A new treatment for MS

Mon, Oct 11, 2010, 01:00

A chara, – Multiple sclerosis has been known as a venous problem since 1863. This, however, had not been proven until recently when an Italian doctor Paolo Zamboni investigated the venous possibilities connected to his wife’s MS. With modern diagnostic equipment like ultrasound and MRV he found that her jugular veins were narrowed restricting blood flow from her brain and causing reflux where the used blood flows backwards into the brain depositing iron which causes MS disability and various symptoms. It is now called CCSVI – chronic cerebrospinal venous insufficiency. Research indicates that about 90 per cent of MS sufferers have CCSVI.

To date around the world about 4,000 MS sufferers have had the simple angioplasty procedure done on their jugular veins and almost all have confirmed improvement in symptoms and have no use for the ultra-expensive medicines normally prescribed for MS sufferers. Some of the results are almost miraculous, with some patients going to get the angioplasty in a wheelchair and being able to walk within weeks. The procedure is called the Liberation Treatment.

Neurologists and MS societies are paid huge amounts of money by the drug companies to prescribe and advertise all the MS medications. They know if the Liberation Treatment gets approval then all this money will stop.

Some neurologists also say that the Liberation Treatment is too dangerous. The facts are that around 2.5 million angioplasties are performed around the world annually for various venous or arterial problems.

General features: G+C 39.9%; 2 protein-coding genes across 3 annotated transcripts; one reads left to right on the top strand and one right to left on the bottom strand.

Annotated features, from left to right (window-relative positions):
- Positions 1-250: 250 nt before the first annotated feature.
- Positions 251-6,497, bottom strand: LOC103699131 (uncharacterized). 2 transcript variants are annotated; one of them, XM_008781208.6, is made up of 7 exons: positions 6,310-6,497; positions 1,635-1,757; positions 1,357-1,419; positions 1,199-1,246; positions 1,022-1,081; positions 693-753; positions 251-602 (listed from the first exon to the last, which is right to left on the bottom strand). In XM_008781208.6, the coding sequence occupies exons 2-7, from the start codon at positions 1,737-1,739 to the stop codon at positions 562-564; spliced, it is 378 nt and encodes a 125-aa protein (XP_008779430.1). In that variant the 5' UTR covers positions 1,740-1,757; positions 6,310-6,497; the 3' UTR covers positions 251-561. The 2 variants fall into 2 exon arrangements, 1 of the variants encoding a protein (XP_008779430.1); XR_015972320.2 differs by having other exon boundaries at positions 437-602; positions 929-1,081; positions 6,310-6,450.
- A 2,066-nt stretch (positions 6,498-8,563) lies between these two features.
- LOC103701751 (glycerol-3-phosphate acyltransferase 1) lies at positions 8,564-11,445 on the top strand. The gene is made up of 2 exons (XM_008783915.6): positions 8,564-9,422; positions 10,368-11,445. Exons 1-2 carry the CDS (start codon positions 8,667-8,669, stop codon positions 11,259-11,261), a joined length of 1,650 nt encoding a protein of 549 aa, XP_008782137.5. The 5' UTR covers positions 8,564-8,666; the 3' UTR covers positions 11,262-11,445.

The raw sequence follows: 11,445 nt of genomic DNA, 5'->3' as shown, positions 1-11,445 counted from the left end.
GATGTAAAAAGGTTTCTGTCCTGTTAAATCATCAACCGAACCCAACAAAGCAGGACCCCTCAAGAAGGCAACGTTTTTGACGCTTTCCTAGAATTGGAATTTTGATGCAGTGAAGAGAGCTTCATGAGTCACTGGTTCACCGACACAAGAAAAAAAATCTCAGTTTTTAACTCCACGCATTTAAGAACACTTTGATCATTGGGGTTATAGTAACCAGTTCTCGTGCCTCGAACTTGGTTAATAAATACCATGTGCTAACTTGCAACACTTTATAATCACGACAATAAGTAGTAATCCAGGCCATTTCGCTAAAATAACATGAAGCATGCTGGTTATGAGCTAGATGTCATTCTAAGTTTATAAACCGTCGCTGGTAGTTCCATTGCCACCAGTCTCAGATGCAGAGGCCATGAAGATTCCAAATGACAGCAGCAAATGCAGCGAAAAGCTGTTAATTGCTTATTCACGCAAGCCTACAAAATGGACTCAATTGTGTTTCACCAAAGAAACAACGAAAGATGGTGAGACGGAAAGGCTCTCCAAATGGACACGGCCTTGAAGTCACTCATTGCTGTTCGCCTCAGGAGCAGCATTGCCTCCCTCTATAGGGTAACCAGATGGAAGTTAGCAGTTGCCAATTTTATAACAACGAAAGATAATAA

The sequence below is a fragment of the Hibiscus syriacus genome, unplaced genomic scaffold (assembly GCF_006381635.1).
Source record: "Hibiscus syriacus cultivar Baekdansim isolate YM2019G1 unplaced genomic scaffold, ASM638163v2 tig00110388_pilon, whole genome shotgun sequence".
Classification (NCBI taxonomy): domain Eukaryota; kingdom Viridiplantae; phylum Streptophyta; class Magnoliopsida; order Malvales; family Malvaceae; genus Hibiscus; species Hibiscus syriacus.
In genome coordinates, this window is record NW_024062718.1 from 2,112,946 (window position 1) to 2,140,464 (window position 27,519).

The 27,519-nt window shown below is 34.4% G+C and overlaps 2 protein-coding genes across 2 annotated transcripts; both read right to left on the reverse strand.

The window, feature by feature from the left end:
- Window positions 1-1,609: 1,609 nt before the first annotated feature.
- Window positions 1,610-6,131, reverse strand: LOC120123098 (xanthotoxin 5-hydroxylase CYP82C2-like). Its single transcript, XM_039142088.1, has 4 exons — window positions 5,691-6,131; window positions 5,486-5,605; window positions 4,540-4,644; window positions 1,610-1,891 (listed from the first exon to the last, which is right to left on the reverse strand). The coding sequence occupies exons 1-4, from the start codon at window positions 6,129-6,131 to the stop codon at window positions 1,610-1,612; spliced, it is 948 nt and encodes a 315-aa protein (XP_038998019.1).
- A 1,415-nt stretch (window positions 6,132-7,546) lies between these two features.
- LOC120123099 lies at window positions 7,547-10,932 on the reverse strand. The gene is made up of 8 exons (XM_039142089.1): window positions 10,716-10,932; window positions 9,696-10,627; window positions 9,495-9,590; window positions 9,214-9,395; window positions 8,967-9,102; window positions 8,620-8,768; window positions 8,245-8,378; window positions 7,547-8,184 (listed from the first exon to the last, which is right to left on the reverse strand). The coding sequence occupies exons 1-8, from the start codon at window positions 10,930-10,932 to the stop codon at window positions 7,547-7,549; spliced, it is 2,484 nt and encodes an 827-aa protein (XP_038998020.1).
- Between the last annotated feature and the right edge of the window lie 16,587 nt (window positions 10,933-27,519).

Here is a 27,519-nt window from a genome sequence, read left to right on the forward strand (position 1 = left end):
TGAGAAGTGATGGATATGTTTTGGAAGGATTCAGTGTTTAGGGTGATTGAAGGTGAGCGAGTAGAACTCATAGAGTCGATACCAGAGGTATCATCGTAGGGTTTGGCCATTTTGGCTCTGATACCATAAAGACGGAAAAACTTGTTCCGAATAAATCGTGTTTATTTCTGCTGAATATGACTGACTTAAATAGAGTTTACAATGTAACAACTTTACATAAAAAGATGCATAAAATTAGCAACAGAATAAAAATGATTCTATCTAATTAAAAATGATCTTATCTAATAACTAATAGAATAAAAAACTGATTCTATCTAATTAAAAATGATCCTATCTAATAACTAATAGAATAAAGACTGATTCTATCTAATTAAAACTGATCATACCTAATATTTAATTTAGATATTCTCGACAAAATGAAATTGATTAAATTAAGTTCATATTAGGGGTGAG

As with all procedures there are risks. Of the approximately 4,000 Liberated people around the world, one has died because of an adverse reaction to the blood thinning medication required. So the risk is 1/4,000 and lessening daily. The MS medication Tysabri prescribed by neurologists has a 1/1,000 chance of killing you and they have no problem recommending this once you sign a disclaimer stating the neurologist or drug company is not responsible for your death if it happens. Tysabri costs the State in the region of €35,000 annually per patient. The Liberation Treatment costs around €7,000 to have done in many countries around the world and has now even started in Scotland after their difficult battle to get approval.

In the region of €100,000,000 could be saved by the HSE every year in Ireland alone.

I and some of the MS sufferers of Ireland are hoping to persuade the authorities to approve the Liberation Treatment soon and give us back our minds and bodies.

My time is running out now because I have stopped taking Tysabri and the neurologists have absolutely nothing else to offer me.

It appears that CCSVI may be one of the many causes of so many, so-called neurological diseases. A connection to Parkinson’s and Alzheimer’s diseases is also being researched. – Is mise,




Co Wexford.